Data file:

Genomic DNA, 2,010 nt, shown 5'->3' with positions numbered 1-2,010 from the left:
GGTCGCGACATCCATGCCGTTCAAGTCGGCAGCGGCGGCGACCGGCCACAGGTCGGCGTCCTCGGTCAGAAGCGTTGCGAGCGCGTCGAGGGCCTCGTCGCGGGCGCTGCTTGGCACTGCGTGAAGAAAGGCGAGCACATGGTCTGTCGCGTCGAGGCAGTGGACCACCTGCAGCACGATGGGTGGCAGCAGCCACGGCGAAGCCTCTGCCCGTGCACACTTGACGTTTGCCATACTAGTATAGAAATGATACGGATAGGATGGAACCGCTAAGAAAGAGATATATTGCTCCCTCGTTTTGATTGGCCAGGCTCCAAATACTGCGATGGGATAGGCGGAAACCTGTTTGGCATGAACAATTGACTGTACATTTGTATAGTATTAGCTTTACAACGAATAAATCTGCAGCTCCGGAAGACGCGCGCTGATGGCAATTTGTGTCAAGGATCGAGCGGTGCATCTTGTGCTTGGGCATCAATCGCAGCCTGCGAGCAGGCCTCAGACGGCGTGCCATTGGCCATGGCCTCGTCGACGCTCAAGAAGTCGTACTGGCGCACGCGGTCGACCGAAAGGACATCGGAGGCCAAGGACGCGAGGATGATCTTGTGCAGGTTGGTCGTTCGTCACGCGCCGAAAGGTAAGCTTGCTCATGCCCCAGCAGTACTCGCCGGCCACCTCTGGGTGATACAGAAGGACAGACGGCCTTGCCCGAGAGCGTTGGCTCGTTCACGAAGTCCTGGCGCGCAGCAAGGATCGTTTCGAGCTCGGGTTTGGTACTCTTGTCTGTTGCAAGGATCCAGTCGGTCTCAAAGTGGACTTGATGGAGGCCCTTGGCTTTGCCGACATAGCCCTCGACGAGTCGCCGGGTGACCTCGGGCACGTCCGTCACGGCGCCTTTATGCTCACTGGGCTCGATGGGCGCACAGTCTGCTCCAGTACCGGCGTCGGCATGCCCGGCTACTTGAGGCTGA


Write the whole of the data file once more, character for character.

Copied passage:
Genomic DNA, 2,010 nt, shown 5'->3' with positions numbered 1-2,010 from the left:
GGTCGCGACATCCATGCCGTTCAAGTCGGCAGCGGCGGCGACCGGCCACAGGTCGGCGTCCTCGGTCAGAAGCGTTGCGAGCGCGTCGAGGGCCTCGTCGCGGGCGCTGCTTGGCACTGCGTGAAGAAAGGCGAGCACATGGTCTGTCGCGTCGAGGCAGTGGACCACCTGCAGCACGATGGGTGGCAGCAGCCACGGCGAAGCCTCTGCCCGTGCACACTTGACGTTTGCCATACTAGTATAGAAATGATACGGATAGGATGGAACCGCTAAGAAAGAGATATATTGCTCCCTCGTTTTGATTGGCCAGGCTCCAAATACTGCGATGGGATAGGCGGAAACCTGTTTGGCATGAACAATTGACTGTACATTTGTATAGTATTAGCTTTACAACGAATAAATCTGCAGCTCCGGAAGACGCGCGCTGATGGCAATTTGTGTCAAGGATCGAGCGGTGCATCTTGTGCTTGGGCATCAATCGCAGCCTGCGAGCAGGCCTCAGACGGCGTGCCATTGGCCATGGCCTCGTCGACGCTCAAGAAGTCGTACTGGCGCACGCGGTCGACCGAAAGGACATCGGAGGCCAAGGACGCGAGGATGATCTTGTGCAGGTTGGTCGTTCGTCACGCGCCGAAAGGTAAGCTTGCTCATGCCCCAGCAGTACTCGCCGGCCACCTCTGGGTGATACAGAAGGACAGACGGCCTTGCCCGAGAGCGTTGGCTCGTTCACGAAGTCCTGGCGCGCAGCAAGGATCGTTTCGAGCTCGGGTTTGGTACTCTTGTCTGTTGCAAGGATCCAGTCGGTCTCAAAGTGGACTTGATGGAGGCCCTTGGCTTTGCCGACATAGCCCTCGACGAGTCGCCGGGTGACCTCGGGCACGTCCGTCACGGCGCCTTTATGCTCACTGGGCTCGATGGGCGCACAGTCTGCTCCAGTACCGGCGTCGGCATGCCCGGCTACTTGAGGCTGA